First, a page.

What is a Septic System?
If you live in a rural area or a small community or if you have a cottage, you most likely have a septic system. Septic systems are onsite treatment units that eliminate the need for municipal sewers in rural areas. Anything that goes down the drain — every shower drip and every toilet flush — flows to the septic system. Septic systems are comprised of a tank, a network of pipes and billions of organisms that process your waste. This tutorial will help you become familiar with how your system works and how to keep it working properly. It is important to know that you are responsible for your septic system and that it is in your best interest to take good care of it — from a health, property value, financial and environmental perspective.
How does it work?
The most common septic system consists of a septic tank and leaching bed — all of which is hidden beneath the soil. All household wastewater exits your home through an underground pipe that leads to the buried septic tank. The waste flows to the first compartment of the tank where the heavy solids settle and the lighter materials (fats, oils and grease) float to the top as scum. Baffles and screens (see illustration below) keep this scum layer from escaping the tank and flowing to the leaching bed. This scum is removed when the tank is pumped during regular maintenance.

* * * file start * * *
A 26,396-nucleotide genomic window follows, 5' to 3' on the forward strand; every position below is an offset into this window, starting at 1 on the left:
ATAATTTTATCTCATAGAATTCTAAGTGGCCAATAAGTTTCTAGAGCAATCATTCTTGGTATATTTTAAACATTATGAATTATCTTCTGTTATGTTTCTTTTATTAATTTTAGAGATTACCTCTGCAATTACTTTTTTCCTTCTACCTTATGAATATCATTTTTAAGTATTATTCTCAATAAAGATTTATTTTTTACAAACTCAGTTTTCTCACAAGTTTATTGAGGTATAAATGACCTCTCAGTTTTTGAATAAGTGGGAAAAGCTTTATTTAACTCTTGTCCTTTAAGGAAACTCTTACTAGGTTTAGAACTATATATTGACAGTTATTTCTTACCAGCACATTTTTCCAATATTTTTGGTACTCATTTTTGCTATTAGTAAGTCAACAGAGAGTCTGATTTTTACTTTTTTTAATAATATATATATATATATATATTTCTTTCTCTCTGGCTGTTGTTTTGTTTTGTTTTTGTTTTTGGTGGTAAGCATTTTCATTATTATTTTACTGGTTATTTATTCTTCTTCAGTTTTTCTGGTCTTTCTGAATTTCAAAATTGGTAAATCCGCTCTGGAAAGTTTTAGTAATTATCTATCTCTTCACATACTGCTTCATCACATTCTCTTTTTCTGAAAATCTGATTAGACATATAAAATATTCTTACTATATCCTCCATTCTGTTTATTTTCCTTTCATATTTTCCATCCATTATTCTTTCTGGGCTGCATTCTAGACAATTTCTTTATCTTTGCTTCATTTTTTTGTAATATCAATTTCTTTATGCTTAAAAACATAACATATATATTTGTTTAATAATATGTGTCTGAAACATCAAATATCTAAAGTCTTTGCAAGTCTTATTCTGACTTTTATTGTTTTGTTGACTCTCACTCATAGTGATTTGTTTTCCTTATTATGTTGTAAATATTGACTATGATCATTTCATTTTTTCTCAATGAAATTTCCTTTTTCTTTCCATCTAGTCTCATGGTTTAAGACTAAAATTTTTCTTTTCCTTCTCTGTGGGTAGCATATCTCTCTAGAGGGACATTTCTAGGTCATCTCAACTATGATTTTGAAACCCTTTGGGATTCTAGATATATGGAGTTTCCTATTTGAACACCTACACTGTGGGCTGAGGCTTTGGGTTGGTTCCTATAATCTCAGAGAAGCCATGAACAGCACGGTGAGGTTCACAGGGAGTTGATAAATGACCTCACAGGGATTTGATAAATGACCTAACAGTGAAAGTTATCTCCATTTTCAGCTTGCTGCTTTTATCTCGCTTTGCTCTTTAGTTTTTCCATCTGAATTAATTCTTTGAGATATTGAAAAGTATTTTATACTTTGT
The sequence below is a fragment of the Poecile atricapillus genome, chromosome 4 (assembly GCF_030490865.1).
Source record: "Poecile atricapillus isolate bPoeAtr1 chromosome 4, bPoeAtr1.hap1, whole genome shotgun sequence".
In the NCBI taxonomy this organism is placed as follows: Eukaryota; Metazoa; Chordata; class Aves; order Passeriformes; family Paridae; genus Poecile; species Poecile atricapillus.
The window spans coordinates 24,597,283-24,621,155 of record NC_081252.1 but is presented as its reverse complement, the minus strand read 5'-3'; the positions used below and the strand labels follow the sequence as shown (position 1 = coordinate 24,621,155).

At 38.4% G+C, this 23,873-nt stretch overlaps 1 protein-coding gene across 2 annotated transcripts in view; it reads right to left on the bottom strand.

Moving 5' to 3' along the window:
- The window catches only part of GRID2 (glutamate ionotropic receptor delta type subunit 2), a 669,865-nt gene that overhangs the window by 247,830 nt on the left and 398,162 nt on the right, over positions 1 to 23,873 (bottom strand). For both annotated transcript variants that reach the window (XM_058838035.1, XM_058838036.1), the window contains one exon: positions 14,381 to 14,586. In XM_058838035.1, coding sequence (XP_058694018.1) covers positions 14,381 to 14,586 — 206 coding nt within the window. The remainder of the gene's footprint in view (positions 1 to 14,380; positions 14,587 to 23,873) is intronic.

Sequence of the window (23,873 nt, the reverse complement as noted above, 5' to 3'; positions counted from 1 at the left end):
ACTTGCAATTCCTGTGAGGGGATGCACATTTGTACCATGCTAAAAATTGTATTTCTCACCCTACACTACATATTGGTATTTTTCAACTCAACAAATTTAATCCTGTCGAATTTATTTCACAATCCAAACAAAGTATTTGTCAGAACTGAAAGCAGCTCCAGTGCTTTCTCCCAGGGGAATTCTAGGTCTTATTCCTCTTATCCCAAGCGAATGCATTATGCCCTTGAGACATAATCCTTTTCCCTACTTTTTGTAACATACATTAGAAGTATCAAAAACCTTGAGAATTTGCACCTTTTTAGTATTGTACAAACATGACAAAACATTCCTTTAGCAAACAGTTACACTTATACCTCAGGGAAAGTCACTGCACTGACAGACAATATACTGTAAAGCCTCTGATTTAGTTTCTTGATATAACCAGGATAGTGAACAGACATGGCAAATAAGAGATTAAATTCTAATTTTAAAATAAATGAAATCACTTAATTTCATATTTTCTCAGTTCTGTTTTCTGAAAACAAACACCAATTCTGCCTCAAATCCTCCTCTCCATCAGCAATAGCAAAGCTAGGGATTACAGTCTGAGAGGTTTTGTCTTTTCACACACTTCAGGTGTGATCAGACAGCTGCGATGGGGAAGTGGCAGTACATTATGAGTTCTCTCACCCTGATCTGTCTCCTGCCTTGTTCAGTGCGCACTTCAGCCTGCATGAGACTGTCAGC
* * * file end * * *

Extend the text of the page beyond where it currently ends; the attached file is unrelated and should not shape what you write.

Why Should I Maintain My Septic System?
Did you know that septic systems are the responsibility of you the cottage owner? It is up to you to keep your system working properly to protect your environment, your health and your investment. When properly designed, constructed and maintained, a septic system should provide long-term, effective treatment of your household wastewater. If you take good care of your system, you will save yourself the time, money and worries involved in replacing a failed system. Failed systems can be hazardous to your health, the environment and your pocketbook. It can degrade water supplies and reduce your property value. Below are some valuable tips to ensure the longevity of your system.
Dysart et al Septic re-inspection Program
Starting in 2018, Dysart et al embarked on a septic re-inspection program. A by-law, available to download on the Dysart et al website, was passed in December 2017. As per the Schedule A of the By-law, this program will be rolled out based on geographic areas over the next few years. Haliburton Lake, Oblong Lake and Percy Lake are slated to commence septic re-inspection on 2023 and to be completed by end of 2014. Dysart et al has provide a list of qualified contractors on their website along with the prescribed check list to ensure that the inspection is done properly. Once an inspection is completed, it will be up to the property owner to submit a copy of the inspection report to the Municipality for follow up. More details can be located in the Dysart FAQ document on the sidebar.
Protecting our Health, our Environment and our Investment
Health unit confirmed blue-green algae in Three Mile Lake; Swim advisory, Drinking Water advisory, Fish advisory